In Seville, Burial of Civil War Commander Reopens Decades-Old Wounds


Depending on whom you ask, Gonzalo Queipo de Llano was either a fascist criminal of the Spanish Civil War or a national hero who protected both Catholicism and his country from the threat of Communism.

The answer is central to whether the military commander’s body should now be exhumed and removed from the basilica he helped build in the heart of the southern city of Seville.

The dispute is one of several such controversies across Spain, reflecting the ideological fissures that continue to linger decades after the civil war of the 1930s, and the ensuing dictatorship of its victor, Gen. Francisco Franco.

The basilica is one of Seville’s popular landmarks, standing behind a mustard-yellow archway and a fortified wall that was used by firing squads during the war, after Queipo de Llano took charge in the city. He was buried there in 1951, and lies alongside his wife, on the left side of the vast basilica under an easy-to-miss white slab stone whose simplicity contrasts with the basilica’s otherwise ornate decorations.

In Andalusia, of which Seville is the capital, the authorities want to exhume his body after passing a regional law designed to reinvigorate Spain’s 2007 “law of historical memory.” That measure offered state support for families wanting to unearth bodies of relatives killed during the civil war or who suffered as a political consequence of Franco’s regime.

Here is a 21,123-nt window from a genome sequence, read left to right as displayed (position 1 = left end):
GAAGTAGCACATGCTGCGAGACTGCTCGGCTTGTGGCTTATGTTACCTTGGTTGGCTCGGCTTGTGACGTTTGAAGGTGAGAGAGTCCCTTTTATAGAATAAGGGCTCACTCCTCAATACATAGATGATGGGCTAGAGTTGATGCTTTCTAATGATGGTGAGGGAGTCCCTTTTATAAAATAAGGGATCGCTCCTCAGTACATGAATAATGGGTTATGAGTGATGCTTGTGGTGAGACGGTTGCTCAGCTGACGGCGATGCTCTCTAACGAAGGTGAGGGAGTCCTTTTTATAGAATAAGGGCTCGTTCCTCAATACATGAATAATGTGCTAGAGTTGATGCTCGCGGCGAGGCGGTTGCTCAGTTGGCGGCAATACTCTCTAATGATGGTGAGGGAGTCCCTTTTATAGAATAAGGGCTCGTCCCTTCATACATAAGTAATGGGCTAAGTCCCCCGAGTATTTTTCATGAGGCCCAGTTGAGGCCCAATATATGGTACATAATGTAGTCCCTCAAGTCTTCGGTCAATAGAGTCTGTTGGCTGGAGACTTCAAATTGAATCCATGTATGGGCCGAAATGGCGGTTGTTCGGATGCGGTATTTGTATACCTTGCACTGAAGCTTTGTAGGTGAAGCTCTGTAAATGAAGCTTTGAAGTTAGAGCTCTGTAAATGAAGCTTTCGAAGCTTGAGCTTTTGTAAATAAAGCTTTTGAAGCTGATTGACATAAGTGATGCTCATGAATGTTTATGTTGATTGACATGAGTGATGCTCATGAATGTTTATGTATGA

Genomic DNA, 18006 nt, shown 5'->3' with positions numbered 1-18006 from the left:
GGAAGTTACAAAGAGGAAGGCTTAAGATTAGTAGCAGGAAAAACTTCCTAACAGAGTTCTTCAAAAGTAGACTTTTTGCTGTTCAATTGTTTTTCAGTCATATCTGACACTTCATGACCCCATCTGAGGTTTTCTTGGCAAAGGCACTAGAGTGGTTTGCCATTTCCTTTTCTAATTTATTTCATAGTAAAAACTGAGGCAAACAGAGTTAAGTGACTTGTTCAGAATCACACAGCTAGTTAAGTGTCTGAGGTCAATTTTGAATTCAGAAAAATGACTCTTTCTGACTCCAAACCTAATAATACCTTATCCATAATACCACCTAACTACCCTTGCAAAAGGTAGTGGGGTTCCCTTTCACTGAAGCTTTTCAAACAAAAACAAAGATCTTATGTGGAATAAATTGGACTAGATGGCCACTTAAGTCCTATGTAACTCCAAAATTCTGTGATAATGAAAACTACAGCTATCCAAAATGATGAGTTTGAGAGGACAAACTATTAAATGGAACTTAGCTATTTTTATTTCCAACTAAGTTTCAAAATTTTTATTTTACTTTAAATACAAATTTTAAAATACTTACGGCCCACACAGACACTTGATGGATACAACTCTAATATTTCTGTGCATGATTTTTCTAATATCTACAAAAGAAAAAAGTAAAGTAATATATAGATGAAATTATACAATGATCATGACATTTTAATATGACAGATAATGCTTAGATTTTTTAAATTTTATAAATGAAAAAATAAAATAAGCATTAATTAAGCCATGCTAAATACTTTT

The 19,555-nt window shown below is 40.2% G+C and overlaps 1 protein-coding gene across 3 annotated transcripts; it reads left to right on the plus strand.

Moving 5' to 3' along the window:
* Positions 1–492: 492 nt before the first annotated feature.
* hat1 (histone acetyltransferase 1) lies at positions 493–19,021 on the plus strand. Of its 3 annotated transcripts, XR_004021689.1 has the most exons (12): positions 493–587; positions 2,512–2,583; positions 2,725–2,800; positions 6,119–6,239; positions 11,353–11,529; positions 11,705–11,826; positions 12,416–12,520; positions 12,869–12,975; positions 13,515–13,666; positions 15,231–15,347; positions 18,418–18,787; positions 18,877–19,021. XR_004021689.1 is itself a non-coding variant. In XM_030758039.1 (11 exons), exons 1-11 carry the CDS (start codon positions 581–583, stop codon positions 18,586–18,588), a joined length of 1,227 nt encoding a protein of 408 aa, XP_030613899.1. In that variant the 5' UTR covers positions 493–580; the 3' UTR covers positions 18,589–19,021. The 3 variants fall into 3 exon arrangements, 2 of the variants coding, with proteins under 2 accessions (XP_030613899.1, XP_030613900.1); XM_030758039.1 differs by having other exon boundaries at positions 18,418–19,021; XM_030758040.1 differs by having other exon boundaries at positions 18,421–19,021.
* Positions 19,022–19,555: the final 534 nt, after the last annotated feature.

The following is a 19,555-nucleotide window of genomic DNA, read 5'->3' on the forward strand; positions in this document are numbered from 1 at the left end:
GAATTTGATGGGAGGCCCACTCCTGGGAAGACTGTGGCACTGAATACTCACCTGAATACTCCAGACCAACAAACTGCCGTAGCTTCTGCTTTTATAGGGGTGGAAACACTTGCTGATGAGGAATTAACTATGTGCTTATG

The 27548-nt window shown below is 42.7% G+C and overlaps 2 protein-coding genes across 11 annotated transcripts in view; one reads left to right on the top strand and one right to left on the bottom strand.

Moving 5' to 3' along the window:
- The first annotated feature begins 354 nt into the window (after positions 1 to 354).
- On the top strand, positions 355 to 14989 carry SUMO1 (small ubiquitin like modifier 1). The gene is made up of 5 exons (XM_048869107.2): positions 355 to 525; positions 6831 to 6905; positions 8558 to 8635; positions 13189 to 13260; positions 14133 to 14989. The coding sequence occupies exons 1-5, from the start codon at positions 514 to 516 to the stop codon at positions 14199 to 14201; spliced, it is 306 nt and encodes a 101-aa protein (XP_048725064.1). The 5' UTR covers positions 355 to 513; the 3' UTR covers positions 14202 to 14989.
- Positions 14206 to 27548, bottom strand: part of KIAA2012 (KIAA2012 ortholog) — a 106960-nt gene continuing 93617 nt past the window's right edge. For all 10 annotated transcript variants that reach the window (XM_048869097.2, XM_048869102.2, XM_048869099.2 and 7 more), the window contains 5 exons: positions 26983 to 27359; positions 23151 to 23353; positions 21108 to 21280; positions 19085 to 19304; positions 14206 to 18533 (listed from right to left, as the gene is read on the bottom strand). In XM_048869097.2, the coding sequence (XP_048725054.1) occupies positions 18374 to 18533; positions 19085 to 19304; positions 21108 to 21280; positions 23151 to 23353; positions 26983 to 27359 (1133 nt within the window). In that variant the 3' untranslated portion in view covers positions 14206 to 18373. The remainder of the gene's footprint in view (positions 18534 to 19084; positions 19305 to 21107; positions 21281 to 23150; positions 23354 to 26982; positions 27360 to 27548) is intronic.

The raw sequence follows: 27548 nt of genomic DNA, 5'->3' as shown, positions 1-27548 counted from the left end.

The law also ordered the removal of all public symbols of Franco’s regime.

The Socialist government of the time offered financing to excavate mass war graves and commemorate Franco’s victims. But the conservative government of Prime Minister Mariano Rajoy, who was elected in late 2011, removed state support for such projects, warning against reopening old wounds in Spanish society.

As a result, enforcement of the law has been erratic, shelved by Mr. Rajoy’s government but applied vigorously in parts of the country, particularly those where left-wing politicians won office in local elections in 2015.

Queipo de Llano, who was among the military leaders of the July 1936 coup that set off the civil war, swiftly took control over Seville and then conquered the rest of southern Spain, while making radio broadcasts urging civilians to wipe out left-wing opponents. After the war, however, he was sidelined by Franco as a possible rival.